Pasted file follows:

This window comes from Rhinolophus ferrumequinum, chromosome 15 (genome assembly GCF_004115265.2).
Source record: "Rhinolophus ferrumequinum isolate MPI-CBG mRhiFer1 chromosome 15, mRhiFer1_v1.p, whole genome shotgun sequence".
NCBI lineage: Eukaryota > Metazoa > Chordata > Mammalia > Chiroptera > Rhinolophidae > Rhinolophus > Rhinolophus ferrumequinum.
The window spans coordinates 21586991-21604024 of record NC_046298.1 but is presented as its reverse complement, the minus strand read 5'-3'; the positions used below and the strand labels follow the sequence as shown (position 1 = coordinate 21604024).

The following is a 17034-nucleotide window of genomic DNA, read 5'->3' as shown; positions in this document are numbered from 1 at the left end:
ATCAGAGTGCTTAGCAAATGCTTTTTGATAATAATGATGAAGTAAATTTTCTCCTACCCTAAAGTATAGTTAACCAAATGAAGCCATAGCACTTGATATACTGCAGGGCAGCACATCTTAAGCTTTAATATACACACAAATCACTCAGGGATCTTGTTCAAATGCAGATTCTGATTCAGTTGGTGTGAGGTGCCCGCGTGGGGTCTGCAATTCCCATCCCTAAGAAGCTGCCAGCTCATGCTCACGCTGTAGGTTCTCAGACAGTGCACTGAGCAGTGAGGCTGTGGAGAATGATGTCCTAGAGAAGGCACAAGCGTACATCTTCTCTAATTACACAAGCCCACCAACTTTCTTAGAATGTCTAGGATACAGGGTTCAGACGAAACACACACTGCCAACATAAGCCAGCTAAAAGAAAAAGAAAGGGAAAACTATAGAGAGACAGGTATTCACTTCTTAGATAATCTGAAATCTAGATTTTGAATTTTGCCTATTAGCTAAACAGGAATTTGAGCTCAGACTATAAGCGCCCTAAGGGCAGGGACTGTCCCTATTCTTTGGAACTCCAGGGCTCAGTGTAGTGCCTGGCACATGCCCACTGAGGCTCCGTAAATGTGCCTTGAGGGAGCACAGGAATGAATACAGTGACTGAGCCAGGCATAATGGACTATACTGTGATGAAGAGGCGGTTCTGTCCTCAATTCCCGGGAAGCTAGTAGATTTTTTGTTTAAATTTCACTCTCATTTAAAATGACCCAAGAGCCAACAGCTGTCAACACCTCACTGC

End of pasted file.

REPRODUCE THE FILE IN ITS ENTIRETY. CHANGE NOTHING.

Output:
This window comes from Rhinolophus ferrumequinum, chromosome 15 (genome assembly GCF_004115265.2).
Source record: "Rhinolophus ferrumequinum isolate MPI-CBG mRhiFer1 chromosome 15, mRhiFer1_v1.p, whole genome shotgun sequence".
NCBI lineage: Eukaryota > Metazoa > Chordata > Mammalia > Chiroptera > Rhinolophidae > Rhinolophus > Rhinolophus ferrumequinum.
The window spans coordinates 21586991-21604024 of record NC_046298.1 but is presented as its reverse complement, the minus strand read 5'-3'; the positions used below and the strand labels follow the sequence as shown (position 1 = coordinate 21604024).

The following is a 17034-nucleotide window of genomic DNA, read 5'->3' as shown; positions in this document are numbered from 1 at the left end:
ATCAGAGTGCTTAGCAAATGCTTTTTGATAATAATGATGAAGTAAATTTTCTCCTACCCTAAAGTATAGTTAACCAAATGAAGCCATAGCACTTGATATACTGCAGGGCAGCACATCTTAAGCTTTAATATACACACAAATCACTCAGGGATCTTGTTCAAATGCAGATTCTGATTCAGTTGGTGTGAGGTGCCCGCGTGGGGTCTGCAATTCCCATCCCTAAGAAGCTGCCAGCTCATGCTCACGCTGTAGGTTCTCAGACAGTGCACTGAGCAGTGAGGCTGTGGAGAATGATGTCCTAGAGAAGGCACAAGCGTACATCTTCTCTAATTACACAAGCCCACCAACTTTCTTAGAATGTCTAGGATACAGGGTTCAGACGAAACACACACTGCCAACATAAGCCAGCTAAAAGAAAAAGAAAGGGAAAACTATAGAGAGACAGGTATTCACTTCTTAGATAATCTGAAATCTAGATTTTGAATTTTGCCTATTAGCTAAACAGGAATTTGAGCTCAGACTATAAGCGCCCTAAGGGCAGGGACTGTCCCTATTCTTTGGAACTCCAGGGCTCAGTGTAGTGCCTGGCACATGCCCACTGAGGCTCCGTAAATGTGCCTTGAGGGAGCACAGGAATGAATACAGTGACTGAGCCAGGCATAATGGACTATACTGTGATGAAGAGGCGGTTCTGTCCTCAATTCCCGGGAAGCTAGTAGATTTTTTGTTTAAATTTCACTCTCATTTAAAATGACCCAAGAGCCAACAGCTGTCAACACCTCACTGC